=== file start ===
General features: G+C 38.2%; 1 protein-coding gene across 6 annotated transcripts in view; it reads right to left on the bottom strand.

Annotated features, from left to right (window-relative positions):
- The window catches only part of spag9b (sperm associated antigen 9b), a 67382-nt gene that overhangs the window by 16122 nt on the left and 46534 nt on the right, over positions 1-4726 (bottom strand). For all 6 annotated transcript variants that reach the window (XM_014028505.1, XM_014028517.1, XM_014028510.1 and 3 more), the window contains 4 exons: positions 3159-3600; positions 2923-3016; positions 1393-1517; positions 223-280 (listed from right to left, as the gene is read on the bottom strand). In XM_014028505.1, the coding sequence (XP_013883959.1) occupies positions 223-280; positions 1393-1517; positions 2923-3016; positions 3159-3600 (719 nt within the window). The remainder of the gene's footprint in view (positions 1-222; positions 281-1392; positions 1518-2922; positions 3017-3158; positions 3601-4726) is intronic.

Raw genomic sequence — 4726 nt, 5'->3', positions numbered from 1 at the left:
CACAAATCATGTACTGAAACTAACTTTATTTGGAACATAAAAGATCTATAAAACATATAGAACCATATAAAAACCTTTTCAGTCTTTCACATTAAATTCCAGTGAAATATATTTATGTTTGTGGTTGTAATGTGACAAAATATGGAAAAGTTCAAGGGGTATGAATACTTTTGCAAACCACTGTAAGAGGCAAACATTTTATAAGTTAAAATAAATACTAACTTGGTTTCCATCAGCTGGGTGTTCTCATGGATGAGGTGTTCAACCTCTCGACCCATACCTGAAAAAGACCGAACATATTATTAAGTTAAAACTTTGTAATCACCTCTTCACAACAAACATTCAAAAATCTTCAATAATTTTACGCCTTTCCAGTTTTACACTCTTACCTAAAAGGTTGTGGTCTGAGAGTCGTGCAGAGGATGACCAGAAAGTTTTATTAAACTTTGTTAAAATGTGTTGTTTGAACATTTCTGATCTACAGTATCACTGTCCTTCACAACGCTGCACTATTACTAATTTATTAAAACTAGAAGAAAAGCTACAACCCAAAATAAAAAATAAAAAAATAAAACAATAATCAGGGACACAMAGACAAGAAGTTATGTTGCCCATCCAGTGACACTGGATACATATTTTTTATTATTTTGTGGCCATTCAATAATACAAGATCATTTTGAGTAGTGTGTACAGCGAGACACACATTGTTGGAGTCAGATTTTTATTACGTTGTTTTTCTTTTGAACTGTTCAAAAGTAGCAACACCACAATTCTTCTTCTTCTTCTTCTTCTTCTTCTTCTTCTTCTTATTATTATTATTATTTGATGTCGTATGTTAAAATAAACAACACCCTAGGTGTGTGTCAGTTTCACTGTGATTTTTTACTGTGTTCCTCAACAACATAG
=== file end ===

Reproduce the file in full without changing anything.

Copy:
General features: G+C 38.2%; 1 protein-coding gene across 6 annotated transcripts in view; it reads right to left on the bottom strand.

Annotated features, from left to right (window-relative positions):
- The window catches only part of spag9b (sperm associated antigen 9b), a 67382-nt gene that overhangs the window by 16122 nt on the left and 46534 nt on the right, over positions 1-4726 (bottom strand). For all 6 annotated transcript variants that reach the window (XM_014028505.1, XM_014028517.1, XM_014028510.1 and 3 more), the window contains 4 exons: positions 3159-3600; positions 2923-3016; positions 1393-1517; positions 223-280 (listed from right to left, as the gene is read on the bottom strand). In XM_014028505.1, the coding sequence (XP_013883959.1) occupies positions 223-280; positions 1393-1517; positions 2923-3016; positions 3159-3600 (719 nt within the window). The remainder of the gene's footprint in view (positions 1-222; positions 281-1392; positions 1518-2922; positions 3017-3158; positions 3601-4726) is intronic.

Raw genomic sequence — 4726 nt, 5'->3', positions numbered from 1 at the left:
CACAAATCATGTACTGAAACTAACTTTATTTGGAACATAAAAGATCTATAAAACATATAGAACCATATAAAAACCTTTTCAGTCTTTCACATTAAATTCCAGTGAAATATATTTATGTTTGTGGTTGTAATGTGACAAAATATGGAAAAGTTCAAGGGGTATGAATACTTTTGCAAACCACTGTAAGAGGCAAACATTTTATAAGTTAAAATAAATACTAACTTGGTTTCCATCAGCTGGGTGTTCTCATGGATGAGGTGTTCAACCTCTCGACCCATACCTGAAAAAGACCGAACATATTATTAAGTTAAAACTTTGTAATCACCTCTTCACAACAAACATTCAAAAATCTTCAATAATTTTACGCCTTTCCAGTTTTACACTCTTACCTAAAAGGTTGTGGTCTGAGAGTCGTGCAGAGGATGACCAGAAAGTTTTATTAAACTTTGTTAAAATGTGTTGTTTGAACATTTCTGATCTACAGTATCACTGTCCTTCACAACGCTGCACTATTACTAATTTATTAAAACTAGAAGAAAAGCTACAACCCAAAATAAAAAATAAAAAAATAAAACAATAATCAGGGACACAMAGACAAGAAGTTATGTTGCCCATCCAGTGACACTGGATACATATTTTTTATTATTTTGTGGCCATTCAATAATACAAGATCATTTTGAGTAGTGTGTACAGCGAGACACACATTGTTGGAGTCAGATTTTTATTACGTTGTTTTTCTTTTGAACTGTTCAAAAGTAGCAACACCACAATTCTTCTTCTTCTTCTTCTTCTTCTTCTTCTTCTTCTTATTATTATTATTATTTGATGTCGTATGTTAAAATAAACAACACCCTAGGTGTGTGTCAGTTTCACTGTGATTTTTTACTGTGTTCCTCAACAACATAG